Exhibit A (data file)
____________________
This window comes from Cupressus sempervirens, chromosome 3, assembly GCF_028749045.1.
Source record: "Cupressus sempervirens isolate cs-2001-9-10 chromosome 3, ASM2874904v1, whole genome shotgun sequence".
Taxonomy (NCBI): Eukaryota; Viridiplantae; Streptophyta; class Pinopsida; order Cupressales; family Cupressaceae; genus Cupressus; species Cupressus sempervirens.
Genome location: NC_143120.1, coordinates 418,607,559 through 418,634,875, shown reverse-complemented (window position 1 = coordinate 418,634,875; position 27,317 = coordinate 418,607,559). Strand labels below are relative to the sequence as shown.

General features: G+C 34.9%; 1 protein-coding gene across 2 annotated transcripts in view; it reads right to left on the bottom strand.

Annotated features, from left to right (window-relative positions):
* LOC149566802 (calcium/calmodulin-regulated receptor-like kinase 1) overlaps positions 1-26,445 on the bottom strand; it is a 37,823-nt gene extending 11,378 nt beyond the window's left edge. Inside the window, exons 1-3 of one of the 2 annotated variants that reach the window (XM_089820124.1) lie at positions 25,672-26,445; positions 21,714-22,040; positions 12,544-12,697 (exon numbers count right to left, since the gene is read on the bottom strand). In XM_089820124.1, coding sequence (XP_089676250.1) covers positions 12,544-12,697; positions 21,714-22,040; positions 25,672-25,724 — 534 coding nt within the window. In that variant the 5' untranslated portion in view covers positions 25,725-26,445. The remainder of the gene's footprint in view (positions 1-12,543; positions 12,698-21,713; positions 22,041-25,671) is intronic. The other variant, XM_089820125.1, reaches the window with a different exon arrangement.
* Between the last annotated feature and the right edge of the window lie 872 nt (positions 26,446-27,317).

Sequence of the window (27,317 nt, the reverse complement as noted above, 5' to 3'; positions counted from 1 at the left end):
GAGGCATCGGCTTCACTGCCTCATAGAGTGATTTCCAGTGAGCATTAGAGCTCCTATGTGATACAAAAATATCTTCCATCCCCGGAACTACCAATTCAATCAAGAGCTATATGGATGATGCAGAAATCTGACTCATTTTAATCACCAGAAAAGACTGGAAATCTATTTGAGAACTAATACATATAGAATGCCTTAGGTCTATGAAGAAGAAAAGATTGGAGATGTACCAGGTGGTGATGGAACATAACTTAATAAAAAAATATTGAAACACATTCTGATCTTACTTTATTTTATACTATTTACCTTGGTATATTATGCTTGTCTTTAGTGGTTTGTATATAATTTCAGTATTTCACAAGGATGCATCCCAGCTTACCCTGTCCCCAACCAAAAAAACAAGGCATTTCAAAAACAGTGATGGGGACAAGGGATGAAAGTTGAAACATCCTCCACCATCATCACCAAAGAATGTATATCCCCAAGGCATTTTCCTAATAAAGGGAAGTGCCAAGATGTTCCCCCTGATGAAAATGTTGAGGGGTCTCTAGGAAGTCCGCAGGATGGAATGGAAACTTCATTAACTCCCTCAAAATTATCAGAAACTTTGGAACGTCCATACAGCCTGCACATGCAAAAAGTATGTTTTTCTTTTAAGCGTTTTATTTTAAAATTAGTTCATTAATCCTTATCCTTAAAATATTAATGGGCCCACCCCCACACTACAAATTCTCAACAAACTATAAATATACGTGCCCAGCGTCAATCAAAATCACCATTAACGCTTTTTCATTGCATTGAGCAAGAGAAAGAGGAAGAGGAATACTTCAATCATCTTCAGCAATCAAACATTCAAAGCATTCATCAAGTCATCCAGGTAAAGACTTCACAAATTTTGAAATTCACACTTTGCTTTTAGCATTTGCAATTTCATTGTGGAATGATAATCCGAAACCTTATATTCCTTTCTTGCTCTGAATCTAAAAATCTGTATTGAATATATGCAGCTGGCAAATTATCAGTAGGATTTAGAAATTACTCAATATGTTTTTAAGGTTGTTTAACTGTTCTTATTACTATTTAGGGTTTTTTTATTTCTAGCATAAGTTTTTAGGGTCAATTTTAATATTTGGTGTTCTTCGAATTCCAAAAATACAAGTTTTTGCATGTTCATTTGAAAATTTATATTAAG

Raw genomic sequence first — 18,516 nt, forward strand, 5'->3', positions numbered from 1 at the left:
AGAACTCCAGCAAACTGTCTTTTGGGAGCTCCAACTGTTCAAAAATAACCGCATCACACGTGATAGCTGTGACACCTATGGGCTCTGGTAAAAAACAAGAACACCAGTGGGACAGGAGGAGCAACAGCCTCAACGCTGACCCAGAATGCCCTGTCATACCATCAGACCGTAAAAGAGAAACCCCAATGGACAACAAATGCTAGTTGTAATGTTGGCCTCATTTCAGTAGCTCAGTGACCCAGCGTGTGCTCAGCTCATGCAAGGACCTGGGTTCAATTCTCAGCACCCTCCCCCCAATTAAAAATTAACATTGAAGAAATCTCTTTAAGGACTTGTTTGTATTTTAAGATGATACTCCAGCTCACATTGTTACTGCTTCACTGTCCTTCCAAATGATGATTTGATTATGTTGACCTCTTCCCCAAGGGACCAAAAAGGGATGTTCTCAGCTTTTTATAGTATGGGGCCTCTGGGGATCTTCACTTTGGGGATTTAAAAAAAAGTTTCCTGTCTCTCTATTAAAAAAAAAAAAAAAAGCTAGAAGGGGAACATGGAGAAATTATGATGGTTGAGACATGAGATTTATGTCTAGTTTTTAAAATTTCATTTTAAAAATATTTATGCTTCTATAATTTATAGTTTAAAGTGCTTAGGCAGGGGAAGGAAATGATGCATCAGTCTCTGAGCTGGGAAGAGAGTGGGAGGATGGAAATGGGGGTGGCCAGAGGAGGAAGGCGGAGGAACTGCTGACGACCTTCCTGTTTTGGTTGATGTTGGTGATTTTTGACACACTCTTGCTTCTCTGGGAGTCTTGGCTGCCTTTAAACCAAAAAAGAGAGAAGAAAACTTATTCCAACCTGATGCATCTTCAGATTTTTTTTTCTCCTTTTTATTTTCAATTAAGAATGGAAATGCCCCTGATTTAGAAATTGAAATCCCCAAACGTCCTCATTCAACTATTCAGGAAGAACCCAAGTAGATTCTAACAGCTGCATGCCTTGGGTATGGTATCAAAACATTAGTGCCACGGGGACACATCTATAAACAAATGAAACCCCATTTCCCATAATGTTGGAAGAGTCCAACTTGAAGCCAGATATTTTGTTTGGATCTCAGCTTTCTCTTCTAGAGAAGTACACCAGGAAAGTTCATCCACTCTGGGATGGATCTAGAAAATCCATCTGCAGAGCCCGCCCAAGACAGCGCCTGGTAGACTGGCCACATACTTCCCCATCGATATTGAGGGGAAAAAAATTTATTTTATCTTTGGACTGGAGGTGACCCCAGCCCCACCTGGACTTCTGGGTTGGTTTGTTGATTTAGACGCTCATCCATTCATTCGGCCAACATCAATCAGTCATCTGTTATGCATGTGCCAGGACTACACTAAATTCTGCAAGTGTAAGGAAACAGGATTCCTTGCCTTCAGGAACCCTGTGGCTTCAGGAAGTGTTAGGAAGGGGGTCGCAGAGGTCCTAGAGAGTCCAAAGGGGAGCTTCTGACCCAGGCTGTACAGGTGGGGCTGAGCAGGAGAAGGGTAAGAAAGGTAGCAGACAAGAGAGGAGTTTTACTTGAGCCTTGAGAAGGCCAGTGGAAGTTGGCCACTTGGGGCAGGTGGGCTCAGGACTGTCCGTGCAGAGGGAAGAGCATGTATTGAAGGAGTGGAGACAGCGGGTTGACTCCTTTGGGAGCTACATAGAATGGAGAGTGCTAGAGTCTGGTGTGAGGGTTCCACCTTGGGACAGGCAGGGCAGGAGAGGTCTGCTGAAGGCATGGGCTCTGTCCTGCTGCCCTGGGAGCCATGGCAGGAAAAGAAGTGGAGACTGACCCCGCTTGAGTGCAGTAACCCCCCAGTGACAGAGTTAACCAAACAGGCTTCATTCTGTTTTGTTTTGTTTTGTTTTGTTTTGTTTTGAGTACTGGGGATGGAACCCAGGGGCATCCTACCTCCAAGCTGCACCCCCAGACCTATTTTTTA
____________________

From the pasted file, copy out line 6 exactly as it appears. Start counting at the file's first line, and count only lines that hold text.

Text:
Annotated features, from left to right (window-relative positions):